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Introduction to Ethics

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1 Introduction to Ethics
Ethical Relativism Introduction to Ethics

2 The Universal Declaration on Human Rights
Article 1. All human beings are born free and equal in dignity and rights. They are endowed with reason and conscience and should act towards one another in a spirit of brotherhood. Article 3. Everyone has the right to life, liberty and security of person. Article 5. No one shall be subjected to torture or to cruel, inhuman or degrading treatment or punishment.

3 The American Anthropological Association
The individual realizes his personality through his culture; hence respect for individual differences entails respect for cultural differences. Respect for differences between cultures is validated by scientific fact that no technique of qualitatively evaluating cultures has been discovered. [Therefore] How can the proposed Declaration [of Universal Human Rights] be applicable to all human beings and not be a statement of rights conceived only in terms of values prevelant in countries in western Europe and America? (p. 14, Discovering Right & Wrong)

4 Ethnocentrism The prejudicial view that interprets all of reality through the eyes of one’s own cultural beliefs and values.

5 Moral Objectivism The view that there are universal and objective moral principles valid for all people and social environments. Ethical Nihilism The doctrine that no valid moral principles exist, that morality is a complete fiction.

6 “Morality is in the eye of the beholder.”
“Who are you to judge?”

7 Ethical Relativism Subjectivism
All moral principles are justified by virtue of their acceptance by an individual agent. Conventionalism All moral principles are justified by virtue of their cultural acceptance.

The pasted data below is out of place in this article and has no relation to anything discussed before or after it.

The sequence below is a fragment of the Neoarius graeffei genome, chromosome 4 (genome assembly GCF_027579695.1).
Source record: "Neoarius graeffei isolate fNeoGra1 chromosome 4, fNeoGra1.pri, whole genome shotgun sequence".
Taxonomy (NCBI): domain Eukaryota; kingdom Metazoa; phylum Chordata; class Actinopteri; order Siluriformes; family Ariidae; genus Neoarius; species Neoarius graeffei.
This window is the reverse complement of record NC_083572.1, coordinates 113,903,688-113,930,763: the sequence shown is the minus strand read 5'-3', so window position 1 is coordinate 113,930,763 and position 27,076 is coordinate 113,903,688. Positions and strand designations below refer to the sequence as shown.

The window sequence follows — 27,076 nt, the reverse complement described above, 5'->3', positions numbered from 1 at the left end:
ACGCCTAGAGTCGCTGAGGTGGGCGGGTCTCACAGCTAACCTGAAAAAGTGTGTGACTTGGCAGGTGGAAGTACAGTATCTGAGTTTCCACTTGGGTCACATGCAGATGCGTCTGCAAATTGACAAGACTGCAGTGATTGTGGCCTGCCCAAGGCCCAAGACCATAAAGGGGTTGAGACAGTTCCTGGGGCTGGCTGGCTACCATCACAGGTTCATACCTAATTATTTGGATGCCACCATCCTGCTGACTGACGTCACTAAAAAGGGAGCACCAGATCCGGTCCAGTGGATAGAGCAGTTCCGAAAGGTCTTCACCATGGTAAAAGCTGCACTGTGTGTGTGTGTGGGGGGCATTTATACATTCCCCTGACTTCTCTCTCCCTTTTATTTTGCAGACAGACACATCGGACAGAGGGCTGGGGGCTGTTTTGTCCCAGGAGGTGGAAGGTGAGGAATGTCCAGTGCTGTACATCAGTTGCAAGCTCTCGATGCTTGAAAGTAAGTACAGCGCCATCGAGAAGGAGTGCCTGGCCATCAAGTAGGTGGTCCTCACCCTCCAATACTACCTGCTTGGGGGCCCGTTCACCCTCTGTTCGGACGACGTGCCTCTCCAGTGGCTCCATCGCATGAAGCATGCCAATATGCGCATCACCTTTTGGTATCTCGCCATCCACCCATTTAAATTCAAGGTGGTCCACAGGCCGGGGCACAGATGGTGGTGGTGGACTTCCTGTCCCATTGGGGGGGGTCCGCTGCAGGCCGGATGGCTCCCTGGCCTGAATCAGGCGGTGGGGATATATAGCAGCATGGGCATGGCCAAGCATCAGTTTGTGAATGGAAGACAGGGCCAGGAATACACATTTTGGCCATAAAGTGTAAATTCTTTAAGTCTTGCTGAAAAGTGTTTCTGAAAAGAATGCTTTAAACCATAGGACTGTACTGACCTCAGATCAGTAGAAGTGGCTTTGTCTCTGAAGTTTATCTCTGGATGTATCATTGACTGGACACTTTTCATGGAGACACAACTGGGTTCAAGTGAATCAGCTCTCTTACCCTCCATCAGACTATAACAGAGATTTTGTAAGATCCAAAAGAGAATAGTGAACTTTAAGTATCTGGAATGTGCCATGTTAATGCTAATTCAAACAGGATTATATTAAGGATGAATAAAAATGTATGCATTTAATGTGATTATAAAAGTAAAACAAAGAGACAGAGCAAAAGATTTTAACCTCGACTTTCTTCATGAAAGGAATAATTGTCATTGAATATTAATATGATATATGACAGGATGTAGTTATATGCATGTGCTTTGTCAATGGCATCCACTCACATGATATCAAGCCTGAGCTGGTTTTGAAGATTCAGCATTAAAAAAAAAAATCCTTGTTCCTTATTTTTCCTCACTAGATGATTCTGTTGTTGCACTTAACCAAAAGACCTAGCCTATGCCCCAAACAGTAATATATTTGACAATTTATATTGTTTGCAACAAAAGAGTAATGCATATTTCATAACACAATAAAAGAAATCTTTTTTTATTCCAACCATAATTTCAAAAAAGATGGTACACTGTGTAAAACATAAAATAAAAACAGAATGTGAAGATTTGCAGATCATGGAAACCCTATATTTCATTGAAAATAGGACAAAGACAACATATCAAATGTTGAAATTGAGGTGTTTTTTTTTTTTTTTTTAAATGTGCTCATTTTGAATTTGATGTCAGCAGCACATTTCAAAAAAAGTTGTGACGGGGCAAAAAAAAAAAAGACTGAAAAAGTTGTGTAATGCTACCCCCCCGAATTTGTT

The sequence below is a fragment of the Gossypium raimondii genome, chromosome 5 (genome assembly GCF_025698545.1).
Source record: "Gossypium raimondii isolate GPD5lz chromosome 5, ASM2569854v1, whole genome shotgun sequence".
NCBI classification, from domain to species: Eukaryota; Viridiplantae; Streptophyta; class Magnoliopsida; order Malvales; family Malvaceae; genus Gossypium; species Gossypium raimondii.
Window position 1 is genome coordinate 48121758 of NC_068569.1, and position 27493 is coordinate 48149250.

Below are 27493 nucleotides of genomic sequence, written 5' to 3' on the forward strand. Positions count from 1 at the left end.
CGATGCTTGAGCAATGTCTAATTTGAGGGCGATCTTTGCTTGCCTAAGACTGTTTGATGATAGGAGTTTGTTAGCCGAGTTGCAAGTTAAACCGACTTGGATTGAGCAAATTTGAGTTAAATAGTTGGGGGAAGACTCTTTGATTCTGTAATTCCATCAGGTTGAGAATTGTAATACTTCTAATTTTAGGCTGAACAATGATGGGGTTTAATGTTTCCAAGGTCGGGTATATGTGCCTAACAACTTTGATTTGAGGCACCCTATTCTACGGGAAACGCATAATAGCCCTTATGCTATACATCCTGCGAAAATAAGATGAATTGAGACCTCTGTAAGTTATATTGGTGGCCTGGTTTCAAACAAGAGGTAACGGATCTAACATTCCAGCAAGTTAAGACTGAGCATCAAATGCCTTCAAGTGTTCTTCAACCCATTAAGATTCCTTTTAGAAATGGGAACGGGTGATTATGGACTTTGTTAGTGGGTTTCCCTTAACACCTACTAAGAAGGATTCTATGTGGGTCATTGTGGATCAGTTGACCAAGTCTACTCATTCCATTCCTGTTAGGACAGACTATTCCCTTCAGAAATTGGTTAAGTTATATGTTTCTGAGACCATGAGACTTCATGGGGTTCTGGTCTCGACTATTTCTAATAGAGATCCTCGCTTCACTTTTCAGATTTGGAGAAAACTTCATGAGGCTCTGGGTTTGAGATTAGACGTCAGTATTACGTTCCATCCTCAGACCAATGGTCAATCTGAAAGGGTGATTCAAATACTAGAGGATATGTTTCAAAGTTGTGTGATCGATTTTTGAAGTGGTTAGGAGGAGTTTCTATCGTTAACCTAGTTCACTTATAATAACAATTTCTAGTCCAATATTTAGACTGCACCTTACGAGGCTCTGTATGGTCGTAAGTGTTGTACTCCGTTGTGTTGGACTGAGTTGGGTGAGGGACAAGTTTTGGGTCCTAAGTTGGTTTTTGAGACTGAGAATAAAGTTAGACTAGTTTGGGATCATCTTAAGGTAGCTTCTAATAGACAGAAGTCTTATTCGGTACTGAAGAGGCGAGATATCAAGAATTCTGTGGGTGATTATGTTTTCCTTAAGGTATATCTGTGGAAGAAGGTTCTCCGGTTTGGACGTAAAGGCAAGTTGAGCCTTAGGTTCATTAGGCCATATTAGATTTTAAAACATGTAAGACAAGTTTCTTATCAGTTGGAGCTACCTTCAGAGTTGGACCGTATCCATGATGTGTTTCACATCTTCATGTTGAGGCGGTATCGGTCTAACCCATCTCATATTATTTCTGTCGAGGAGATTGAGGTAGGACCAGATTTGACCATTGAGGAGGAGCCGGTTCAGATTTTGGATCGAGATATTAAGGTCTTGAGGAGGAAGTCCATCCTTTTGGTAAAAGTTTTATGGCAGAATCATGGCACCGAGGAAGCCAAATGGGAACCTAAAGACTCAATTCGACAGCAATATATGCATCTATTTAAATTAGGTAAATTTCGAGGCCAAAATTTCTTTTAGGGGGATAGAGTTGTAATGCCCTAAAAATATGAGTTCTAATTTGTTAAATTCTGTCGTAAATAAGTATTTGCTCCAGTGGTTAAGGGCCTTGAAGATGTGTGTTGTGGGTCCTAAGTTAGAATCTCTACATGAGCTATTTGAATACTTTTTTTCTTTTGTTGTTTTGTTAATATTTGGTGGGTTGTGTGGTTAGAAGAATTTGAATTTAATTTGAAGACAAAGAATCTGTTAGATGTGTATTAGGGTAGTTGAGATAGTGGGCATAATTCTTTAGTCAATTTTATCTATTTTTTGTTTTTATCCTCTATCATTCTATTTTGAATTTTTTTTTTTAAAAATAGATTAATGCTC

8 Problems with Subjectivism:
Adolf Hitler and John Wayne Gacy could be considered as moral as Gandhi or William Wilberforce. It would be difficult to object to anyone’s actions, including those which are an affront to you. Morality is reduced to a matter of preference or taste.

9 Problems with Conventionalism:
The definition and boundaries of a culture. Cultures change because of the influence of individuals within a culture What binds or obligates society to conventional ethical relativism?

10 Ethical relativism is the doctrine that the moral rightness and wrongness of actions varies from society to society and that there are no absolute universal moral standards binding on all men at all times. Accordingly, it holds that whether or not it is right for an individual to act in a certain way depends on or is relative to the society to which he belongs.

11 Diversity and Dependency Theses
Diversity (descriptive): What is considered morally right and wrong varies from society to society, so there are no universal moral standards held by all societies. Dependency: All moral principles derive their validity from cultural acceptance.

12 “Trying to see things from an independent, noncultural point of view would be like taking out our eyes to examine their contours and qualities. We are simply culturally determined beings.” DRW, p. 20

13 TOLERANCE “I don’t like the idea of clitoridectomy any better than any other woman I know. But I like even less the western ‘voices of reason’ [imposing their judgments].” Nancy Scheper-Hughes

14 Melville Herskovits If morality is relative to its culture, then there is no independent basis for criticizing the morality of any other culture but one’s own. If there is no independent way of criticizing any other culture, then we ought to be tolerant of the moralities of other cultures. Morality is relative to its culture Therefore, we ought to be tolerant of the moralities of other cultures.

15 Tolerance presupposes objective morality.
Ethical relativism is a close-minded position Relativism is judgmental, exclusivist, and partisan Tolerance is either barbaric or self-refuting.

16 “One cannot consistently assert that all morality is relative and then treat the principle of tolerance as an absolute principle.” (DRW, p. 21)

17 What about moral reformers?
Gandhi Martin Luther King William Wilberforce Pojman’s conclusion: “And unless we recognize the priority of a universal moral law, we have no firm basis for justifying our acts of civil disobedience against ‘unjust laws.’” (DRW, p. 22)

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